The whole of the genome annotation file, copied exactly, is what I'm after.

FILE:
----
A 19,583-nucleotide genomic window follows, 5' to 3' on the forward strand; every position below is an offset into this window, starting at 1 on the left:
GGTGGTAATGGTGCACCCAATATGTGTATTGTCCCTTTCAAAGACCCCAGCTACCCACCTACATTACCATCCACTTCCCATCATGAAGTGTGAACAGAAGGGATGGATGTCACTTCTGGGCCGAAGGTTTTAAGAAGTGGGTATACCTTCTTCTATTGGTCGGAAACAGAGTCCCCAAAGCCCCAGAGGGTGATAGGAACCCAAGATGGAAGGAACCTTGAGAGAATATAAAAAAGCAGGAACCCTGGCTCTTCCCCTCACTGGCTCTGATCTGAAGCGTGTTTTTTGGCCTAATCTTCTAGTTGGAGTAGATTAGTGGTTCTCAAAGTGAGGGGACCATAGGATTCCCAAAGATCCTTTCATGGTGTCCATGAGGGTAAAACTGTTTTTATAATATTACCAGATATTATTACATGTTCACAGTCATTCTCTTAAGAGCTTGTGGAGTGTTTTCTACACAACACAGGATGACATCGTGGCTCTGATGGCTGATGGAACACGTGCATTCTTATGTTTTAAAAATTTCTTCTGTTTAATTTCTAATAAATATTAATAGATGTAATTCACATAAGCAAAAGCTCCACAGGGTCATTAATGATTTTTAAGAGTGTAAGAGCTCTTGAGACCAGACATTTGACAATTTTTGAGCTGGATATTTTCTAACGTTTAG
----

A 19,583-nucleotide genomic window follows, 5' to 3' on the forward strand; every position below is an offset into this window, starting at 1 on the left:
GGTGGTAATGGTGCACCCAATATGTGTATTGTCCCTTTCAAAGACCCCAGCTACCCACCTACATTACCATCCACTTCCCATCATGAAGTGTGAACAGAAGGGATGGATGTCACTTCTGGGCCGAAGGTTTTAAGAAGTGGGTATACCTTCTTCTATTGGTCGGAAACAGAGTCCCCAAAGCCCCAGAGGGTGATAGGAACCCAAGATGGAAGGAACCTTGAGAGAATATAAAAAAGCAGGAACCCTGGCTCTTCCCCTCACTGGCTCTGATCTGAAGCGTGTTTTTTGGCCTAATCTTCTAGTTGGAGTAGATTAGTGGTTCTCAAAGTGAGGGGACCATAGGATTCCCAAAGATCCTTTCATGGTGTCCATGAGGGTAAAACTGTTTTTATAATATTACCAGATATTATTACATGTTCACAGTCATTCTCTTAAGAGCTTGTGGAGTGTTTTCTACACAACACAGGATGACATCGTGGCTCTGATGGCTGATGGAACACGTGCATTCTTATGTTTTAAAAATTTCTTCTGTTTAATTTCTAATAAATATTAATAGATGTAATTCACATAAGCAAAAGCTCCACAGGGTCATTAATGATTTTTAAGAGTGTAAGAGCTCTTGAGACCAGACATTTGACAATTTTTGAGCTGGATATTTTCTAACGTTTAG